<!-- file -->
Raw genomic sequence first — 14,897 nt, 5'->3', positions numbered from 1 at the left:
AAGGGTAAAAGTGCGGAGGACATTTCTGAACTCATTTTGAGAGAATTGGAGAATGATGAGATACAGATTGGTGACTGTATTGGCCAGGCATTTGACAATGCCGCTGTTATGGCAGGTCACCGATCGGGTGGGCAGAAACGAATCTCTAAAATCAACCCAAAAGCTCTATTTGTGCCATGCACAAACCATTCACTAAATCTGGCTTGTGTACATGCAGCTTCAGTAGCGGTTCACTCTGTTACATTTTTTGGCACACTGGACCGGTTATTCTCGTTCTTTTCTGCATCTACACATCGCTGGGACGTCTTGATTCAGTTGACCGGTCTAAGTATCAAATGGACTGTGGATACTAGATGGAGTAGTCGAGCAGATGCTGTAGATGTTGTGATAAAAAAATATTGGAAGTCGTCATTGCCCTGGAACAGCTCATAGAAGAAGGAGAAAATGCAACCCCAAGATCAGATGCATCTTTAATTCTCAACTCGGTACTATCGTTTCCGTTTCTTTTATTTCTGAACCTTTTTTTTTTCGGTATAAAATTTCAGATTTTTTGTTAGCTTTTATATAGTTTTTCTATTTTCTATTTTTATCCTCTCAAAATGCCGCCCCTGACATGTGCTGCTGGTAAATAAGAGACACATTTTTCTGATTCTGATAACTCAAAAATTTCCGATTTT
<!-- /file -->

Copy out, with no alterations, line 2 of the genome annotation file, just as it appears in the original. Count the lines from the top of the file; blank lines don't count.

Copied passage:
AAGGGTAAAAGTGCGGAGGACATTTCTGAACTCATTTTGAGAGAATTGGAGAATGATGAGATACAGATTGGTGACTGTATTGGCCAGGCATTTGACAATGCCGCTGTTATGGCAGGTCACCGATCGGGTGGGCAGAAACGAATCTCTAAAATCAACCCAAAAGCTCTATTTGTGCCATGCACAAACCATTCACTAAATCTGGCTTGTGTACATGCAGCTTCAGTAGCGGTTCACTCTGTTACATTTTTTGGCACACTGGACCGGTTATTCTCGTTCTTTTCTGCATCTACACATCGCTGGGACGTCTTGATTCAGTTGACCGGTCTAAGTATCAAATGGACTGTGGATACTAGATGGAGTAGTCGAGCAGATGCTGTAGATGTTGTGATAAAAAAATATTGGAAGTCGTCATTGCCCTGGAACAGCTCATAGAAGAAGGAGAAAATGCAACCCCAAGATCAGATGCATCTTTAATTCTCAACTCGGTACTATCGTTTCCGTTTCTTTTATTTCTGAACCTTTTTTTTTTCGGTATAAAATTTCAGATTTTTTGTTAGCTTTTATATAGTTTTTCTATTTTCTATTTTTATCCTCTCAAAATGCCGCCCCTGACATGTGCTGCTGGTAAATAAGAGACACATTTTTCTGATTCTGATAACTCAAAAATTTCCGATTTT